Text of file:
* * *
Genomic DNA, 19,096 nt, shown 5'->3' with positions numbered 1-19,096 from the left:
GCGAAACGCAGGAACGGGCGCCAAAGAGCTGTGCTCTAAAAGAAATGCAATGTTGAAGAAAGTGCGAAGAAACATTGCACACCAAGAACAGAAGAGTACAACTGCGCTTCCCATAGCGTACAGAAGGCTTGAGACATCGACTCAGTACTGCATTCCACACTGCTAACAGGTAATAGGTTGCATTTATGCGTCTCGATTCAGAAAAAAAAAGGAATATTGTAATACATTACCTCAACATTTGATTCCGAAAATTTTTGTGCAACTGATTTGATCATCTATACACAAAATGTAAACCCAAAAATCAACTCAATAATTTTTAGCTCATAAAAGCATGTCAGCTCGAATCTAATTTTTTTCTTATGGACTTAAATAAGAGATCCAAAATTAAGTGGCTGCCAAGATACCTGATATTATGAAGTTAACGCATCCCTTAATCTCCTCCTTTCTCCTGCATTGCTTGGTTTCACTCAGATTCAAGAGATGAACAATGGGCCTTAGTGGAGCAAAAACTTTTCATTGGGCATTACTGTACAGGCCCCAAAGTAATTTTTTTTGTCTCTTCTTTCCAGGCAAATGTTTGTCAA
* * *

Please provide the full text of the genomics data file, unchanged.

Genomic DNA, 19,096 nt, shown 5'->3' with positions numbered 1-19,096 from the left:
GCGAAACGCAGGAACGGGCGCCAAAGAGCTGTGCTCTAAAAGAAATGCAATGTTGAAGAAAGTGCGAAGAAACATTGCACACCAAGAACAGAAGAGTACAACTGCGCTTCCCATAGCGTACAGAAGGCTTGAGACATCGACTCAGTACTGCATTCCACACTGCTAACAGGTAATAGGTTGCATTTATGCGTCTCGATTCAGAAAAAAAAAGGAATATTGTAATACATTACCTCAACATTTGATTCCGAAAATTTTTGTGCAACTGATTTGATCATCTATACACAAAATGTAAACCCAAAAATCAACTCAATAATTTTTAGCTCATAAAAGCATGTCAGCTCGAATCTAATTTTTTTCTTATGGACTTAAATAAGAGATCCAAAATTAAGTGGCTGCCAAGATACCTGATATTATGAAGTTAACGCATCCCTTAATCTCCTCCTTTCTCCTGCATTGCTTGGTTTCACTCAGATTCAAGAGATGAACAATGGGCCTTAGTGGAGCAAAAACTTTTCATTGGGCATTACTGTACAGGCCCCAAAGTAATTTTTTTTGTCTCTTCTTTCCAGGCAAATGTTTGTCAA